Why do open licenses make the difference?

Most of what has been created in the 20th and 21st centuries – content to be found in libraries, archives, museums and on the Web – is still under copyright. Even if the authors’ intention was different, unless they explicitly stated otherwise, their work falls under full copyright protection (its extent or remit sometimes differing from country to country). If we create and publish something new on the Internet today, without charges or restrictions such as DRM (Digital Rights Management), our work is available to read, watch, hear or use only for personal purposes. Our work is not available for others to copy, republish, update, remix, re-arrange, correct, create an alternative version of or add to Wikipedia. In order to do any of these things, one needs to obtain written permission, e.g., a specific licence, from the author or copyright holder; and to do that one first needs to contact them. This might be viable for a commercial business or government body, but for the average user – teacher, student, blogger – the task can be next to impossible.

Open licenses reverse that model and encourage authors and institutions to clearly state rights and permissions when publishing content. Choosing open licenses (such as the Creative Commons Attribution license and the Creative Commons Attribution-Share Alike license) is not unlike placing signs on a public road. Routes can be chosen as long as signs – like those pertaining to attribution – are obeyed. This makes reuse and cooperation easy and quick, eliminating the need to negotiate and reducing legal uncertainty.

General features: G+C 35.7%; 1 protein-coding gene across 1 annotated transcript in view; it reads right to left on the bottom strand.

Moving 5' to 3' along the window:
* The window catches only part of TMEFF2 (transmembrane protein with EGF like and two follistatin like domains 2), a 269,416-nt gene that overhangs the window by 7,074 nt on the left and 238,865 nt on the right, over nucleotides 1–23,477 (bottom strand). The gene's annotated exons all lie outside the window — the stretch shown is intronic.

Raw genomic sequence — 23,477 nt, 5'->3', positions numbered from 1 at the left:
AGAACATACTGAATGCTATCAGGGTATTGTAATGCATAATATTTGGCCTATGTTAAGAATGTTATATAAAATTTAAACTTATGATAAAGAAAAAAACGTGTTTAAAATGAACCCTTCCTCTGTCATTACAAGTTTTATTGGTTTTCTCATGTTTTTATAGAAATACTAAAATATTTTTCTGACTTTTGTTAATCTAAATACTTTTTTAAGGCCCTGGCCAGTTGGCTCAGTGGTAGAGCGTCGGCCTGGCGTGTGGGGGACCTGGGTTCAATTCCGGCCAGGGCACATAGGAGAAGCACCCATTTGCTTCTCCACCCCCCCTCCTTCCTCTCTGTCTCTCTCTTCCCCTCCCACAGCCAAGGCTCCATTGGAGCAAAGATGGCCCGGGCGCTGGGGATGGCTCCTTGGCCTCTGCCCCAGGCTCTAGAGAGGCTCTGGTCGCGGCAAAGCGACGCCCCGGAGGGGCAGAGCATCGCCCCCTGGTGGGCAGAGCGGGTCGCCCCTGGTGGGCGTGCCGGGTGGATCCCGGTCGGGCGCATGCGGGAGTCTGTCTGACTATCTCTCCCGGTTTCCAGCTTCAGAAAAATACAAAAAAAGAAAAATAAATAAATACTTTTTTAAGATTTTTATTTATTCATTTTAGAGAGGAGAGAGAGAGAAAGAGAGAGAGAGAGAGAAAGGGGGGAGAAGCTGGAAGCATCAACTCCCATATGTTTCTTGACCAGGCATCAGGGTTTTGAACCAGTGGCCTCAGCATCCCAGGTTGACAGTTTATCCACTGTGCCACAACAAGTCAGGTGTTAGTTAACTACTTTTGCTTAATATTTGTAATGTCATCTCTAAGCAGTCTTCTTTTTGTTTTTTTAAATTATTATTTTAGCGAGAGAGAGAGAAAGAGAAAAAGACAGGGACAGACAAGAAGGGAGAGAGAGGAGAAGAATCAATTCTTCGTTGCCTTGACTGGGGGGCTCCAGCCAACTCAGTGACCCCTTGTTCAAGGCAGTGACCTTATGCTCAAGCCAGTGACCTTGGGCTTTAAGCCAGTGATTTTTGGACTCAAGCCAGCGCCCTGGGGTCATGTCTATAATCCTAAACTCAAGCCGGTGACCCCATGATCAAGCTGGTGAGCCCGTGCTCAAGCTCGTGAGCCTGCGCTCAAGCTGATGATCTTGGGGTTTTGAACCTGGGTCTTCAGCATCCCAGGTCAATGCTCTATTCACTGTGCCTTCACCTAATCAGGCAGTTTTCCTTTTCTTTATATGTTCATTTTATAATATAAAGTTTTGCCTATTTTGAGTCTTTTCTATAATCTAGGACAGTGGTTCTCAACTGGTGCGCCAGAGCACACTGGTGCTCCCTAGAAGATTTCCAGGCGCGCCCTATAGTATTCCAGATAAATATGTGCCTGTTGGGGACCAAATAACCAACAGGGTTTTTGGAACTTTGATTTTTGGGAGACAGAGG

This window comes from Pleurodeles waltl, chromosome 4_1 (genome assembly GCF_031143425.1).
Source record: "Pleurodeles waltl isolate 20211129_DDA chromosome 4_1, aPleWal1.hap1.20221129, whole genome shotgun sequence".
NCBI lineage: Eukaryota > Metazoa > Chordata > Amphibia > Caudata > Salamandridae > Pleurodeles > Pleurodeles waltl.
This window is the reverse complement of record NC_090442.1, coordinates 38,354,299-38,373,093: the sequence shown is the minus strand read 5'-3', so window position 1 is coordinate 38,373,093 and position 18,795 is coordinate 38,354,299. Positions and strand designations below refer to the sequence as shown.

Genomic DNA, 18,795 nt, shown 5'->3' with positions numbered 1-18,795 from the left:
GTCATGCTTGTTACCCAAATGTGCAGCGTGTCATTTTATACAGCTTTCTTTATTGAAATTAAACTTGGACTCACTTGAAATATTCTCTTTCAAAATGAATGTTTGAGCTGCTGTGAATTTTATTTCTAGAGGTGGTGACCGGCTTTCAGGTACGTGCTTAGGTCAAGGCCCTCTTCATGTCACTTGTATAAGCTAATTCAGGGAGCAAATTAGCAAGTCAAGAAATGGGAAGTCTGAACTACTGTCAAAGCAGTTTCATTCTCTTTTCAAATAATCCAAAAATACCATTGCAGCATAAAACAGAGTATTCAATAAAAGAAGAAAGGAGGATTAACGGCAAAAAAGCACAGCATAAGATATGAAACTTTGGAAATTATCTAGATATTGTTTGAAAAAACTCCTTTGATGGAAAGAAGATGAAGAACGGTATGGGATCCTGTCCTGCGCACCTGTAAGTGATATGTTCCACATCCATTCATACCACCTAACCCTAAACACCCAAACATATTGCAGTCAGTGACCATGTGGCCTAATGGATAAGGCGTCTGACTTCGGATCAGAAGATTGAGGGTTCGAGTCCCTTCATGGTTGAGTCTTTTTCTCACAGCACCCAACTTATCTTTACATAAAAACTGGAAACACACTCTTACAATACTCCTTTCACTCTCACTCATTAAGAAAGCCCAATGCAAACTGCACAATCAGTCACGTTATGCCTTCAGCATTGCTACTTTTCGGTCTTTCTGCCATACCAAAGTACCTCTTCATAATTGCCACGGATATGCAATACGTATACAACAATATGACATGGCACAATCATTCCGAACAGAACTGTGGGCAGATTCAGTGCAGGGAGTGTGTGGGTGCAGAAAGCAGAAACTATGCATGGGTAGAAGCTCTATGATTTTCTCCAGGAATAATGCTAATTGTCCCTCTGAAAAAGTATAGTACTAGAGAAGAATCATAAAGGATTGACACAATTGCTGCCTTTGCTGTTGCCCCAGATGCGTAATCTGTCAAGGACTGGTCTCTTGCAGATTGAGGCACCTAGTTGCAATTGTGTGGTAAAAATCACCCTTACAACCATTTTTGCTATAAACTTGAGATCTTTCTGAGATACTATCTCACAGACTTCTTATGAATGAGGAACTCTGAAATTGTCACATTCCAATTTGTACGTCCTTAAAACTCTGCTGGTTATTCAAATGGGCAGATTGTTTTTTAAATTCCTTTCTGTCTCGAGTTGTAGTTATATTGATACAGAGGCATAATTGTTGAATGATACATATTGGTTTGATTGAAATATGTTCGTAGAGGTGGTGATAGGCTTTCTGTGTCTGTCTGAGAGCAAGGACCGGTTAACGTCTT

Using licenses compatible with the Open Definition ensures that users have clear rights, that the barrier to reuse is lowered, and that educational resources proliferate. Just like Wikipedia or digitised paintings in the Public Domain, it opens up new, progressive ideas that would have been unimaginable a few years ago.

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Open Definition

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